Swimming through the ocean and wading through plastic sends a quite clear message: We need to reduce plastic waste! While changing habits is easier said than done, two organizations in B1G1 have found innovative solutions that not only limit waste production, but also gives back to people in need.

Rescuing Leftover Cuisine is a US-based organization that saves excess food from restaurants from ending up in a landfill. Food that is still edible and safe to consume is collected and brought to homeless shelters, providing nutritious and delicious meals for those in need – all while also reducing waste. Talk about a winning solution!

Aside from the food industry, the hospitality sector generates large amounts of waste. Each guest expects unused and new products during their stay, which results in mountains of barely used products quickly disposed of. The ROLE Foundation in Indonesia observed this as an opportunity to set up a program where they pick up lightly used soaps from the many hotels in Bali to upcycle them. Afterward, they are distributed to orphanages and schools benefitting children in need of sanitary products that protect them from diseases. As a result, less waste flows into our oceans while protecting the health and lives of these children.

Even though actions like the ones mentioned above are making a huge difference in waste production, plastic oceans are still an unfortunate reality. Therefore, the ROLE Foundation organizes beach cleanups in Indonesia to reduce the already existing waste that threatens our ocean life. The beach cleanup groups are spread across 5 locations, each undergoing cleaning and education training once a month including waste management, marine conservation, permaculture practices, and healthy living. During each cleanup, the volunteers pick up kilograms of trash which might have otherwise threatened precious marine and wildlife.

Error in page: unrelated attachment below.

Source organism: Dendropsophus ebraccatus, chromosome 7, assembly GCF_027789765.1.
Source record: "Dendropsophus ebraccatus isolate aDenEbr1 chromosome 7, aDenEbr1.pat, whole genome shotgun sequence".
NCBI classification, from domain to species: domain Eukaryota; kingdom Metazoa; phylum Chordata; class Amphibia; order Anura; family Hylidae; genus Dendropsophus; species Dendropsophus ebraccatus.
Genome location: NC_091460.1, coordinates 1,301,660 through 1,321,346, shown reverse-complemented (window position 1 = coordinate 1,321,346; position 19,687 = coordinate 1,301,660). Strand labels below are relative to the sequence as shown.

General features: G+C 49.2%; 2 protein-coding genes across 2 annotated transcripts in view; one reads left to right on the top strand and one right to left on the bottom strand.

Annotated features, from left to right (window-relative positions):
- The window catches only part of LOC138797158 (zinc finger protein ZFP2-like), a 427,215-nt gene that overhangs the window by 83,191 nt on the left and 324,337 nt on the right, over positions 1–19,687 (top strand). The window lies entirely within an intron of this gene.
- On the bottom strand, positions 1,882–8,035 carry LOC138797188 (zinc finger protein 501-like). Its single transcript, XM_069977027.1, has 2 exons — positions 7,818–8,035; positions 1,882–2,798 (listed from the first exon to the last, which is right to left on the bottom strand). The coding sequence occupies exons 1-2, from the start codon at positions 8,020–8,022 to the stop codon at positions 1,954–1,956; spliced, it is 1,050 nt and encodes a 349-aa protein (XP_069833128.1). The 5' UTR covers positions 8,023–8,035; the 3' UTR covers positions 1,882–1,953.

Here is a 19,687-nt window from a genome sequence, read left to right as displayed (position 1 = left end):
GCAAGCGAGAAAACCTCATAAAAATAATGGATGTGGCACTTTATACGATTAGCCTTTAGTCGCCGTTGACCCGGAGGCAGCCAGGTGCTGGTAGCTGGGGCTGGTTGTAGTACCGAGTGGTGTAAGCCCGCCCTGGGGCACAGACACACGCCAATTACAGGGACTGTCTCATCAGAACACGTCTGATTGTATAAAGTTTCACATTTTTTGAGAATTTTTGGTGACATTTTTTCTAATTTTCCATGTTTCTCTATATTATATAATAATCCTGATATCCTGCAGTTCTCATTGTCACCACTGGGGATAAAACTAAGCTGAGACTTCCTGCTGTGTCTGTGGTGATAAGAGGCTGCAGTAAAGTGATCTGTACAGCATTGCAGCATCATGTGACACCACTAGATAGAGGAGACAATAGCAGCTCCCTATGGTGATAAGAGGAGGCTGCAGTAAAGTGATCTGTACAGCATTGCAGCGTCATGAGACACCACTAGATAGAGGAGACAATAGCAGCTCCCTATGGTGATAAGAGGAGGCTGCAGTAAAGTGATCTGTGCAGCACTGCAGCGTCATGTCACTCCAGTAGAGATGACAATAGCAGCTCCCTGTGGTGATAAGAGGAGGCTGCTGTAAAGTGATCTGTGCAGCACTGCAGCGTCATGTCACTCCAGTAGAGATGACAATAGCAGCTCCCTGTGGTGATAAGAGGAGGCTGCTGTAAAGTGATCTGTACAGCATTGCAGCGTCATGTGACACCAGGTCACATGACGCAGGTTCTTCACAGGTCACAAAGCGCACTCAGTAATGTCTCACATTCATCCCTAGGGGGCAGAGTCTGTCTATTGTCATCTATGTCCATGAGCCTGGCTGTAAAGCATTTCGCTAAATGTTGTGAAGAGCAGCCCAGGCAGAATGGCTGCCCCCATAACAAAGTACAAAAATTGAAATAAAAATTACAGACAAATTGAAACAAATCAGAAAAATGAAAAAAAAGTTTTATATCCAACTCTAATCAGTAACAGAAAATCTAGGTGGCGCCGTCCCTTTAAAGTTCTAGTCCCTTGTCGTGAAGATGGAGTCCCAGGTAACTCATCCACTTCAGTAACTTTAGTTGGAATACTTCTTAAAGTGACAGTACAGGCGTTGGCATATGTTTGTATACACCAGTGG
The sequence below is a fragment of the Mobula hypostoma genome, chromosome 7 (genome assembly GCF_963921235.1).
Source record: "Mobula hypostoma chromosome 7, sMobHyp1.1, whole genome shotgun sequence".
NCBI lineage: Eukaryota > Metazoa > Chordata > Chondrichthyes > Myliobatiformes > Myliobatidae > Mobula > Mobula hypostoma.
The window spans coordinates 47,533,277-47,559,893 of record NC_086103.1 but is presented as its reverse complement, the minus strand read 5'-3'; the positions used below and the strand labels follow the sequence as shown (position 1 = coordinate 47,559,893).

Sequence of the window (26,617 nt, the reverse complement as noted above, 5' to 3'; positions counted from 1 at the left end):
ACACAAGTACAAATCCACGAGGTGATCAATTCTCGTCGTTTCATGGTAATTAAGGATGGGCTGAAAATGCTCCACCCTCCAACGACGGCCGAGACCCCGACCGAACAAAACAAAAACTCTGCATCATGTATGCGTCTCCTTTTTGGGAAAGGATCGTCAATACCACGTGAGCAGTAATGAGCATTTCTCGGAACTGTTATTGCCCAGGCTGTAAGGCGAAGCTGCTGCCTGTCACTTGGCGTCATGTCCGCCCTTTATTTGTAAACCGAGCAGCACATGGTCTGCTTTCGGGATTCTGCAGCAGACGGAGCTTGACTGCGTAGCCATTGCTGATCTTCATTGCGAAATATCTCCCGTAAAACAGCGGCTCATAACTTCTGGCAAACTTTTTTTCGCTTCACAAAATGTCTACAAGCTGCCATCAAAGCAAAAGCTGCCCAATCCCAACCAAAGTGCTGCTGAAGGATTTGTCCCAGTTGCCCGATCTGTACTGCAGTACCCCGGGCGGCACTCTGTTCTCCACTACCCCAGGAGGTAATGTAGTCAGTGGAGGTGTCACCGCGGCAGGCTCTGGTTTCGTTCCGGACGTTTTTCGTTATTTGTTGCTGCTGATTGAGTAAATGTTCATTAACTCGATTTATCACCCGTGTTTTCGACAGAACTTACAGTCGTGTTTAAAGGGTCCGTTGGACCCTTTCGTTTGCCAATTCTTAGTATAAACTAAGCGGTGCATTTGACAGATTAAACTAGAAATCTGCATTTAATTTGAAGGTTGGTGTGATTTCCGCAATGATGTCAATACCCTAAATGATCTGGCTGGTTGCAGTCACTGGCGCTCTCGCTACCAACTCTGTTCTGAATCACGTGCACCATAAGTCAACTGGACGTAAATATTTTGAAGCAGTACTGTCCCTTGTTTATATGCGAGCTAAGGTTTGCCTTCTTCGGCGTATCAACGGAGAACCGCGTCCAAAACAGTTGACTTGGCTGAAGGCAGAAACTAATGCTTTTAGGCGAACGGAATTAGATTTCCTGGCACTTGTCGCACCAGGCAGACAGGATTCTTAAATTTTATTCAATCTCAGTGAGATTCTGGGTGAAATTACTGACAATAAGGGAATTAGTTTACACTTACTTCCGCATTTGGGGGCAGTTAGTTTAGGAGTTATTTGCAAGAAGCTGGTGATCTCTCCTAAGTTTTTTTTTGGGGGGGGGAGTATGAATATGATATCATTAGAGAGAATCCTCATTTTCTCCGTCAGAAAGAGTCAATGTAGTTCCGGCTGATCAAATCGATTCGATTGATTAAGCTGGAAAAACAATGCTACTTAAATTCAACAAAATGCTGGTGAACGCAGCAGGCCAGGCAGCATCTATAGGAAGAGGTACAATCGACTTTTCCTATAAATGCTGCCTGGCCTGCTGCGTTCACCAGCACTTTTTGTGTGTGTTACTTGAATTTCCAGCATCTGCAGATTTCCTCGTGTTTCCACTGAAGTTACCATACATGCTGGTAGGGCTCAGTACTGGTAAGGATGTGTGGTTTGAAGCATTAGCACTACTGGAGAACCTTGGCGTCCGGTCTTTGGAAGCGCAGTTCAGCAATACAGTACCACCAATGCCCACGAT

Crocodilians are the ultimate survival species. They’ve outlived the dinosaurs and thrive through some of the harshest conditions imaginable, yet so little is known about them. The Australia Zoo Wildlife Warriors is an Australian organization who, among other projects, track and study saltwater crocodiles. This is crucial in helping researchers better understand the important role these reptiles play in the ecosystem and helps us protect them more effectively.

The Visakha Society for the Protection and Care of Animals in India’s mission is to abolish cruelty towards animals.

One of the species they focus on is the Olive Ridley Turtles. These gentle giants are threatened by poachers, losing their habitat and also facing the impacts of pollution. The beaches strewn with waste leave no room for the turtles to lay their eggs, forcing them to lay them in the water which renders the chance of survival for their offspring to virtually zero.

VSPCA protects and if needed, moves the turtles to safe breeding grounds. Alone in 2018, a staggering number of 68,794 hatchlings were safely released into the ocean. What a wondrous sight to behold!

Saving our oceans and marine life is the responsibility of every one of us. Organizations like ROLE Foundation, Rescuing Leftover Cuisine, Australia Zoo Wildlife Warriors and Visakha Society for the Protection and Care of Animals are creating a real change and leading the way. Now it is up to us to do our part.

See more of our Life Below Projects here


Katrin’s sweet personality and lively laughter delight us and everyone she interacts with every day.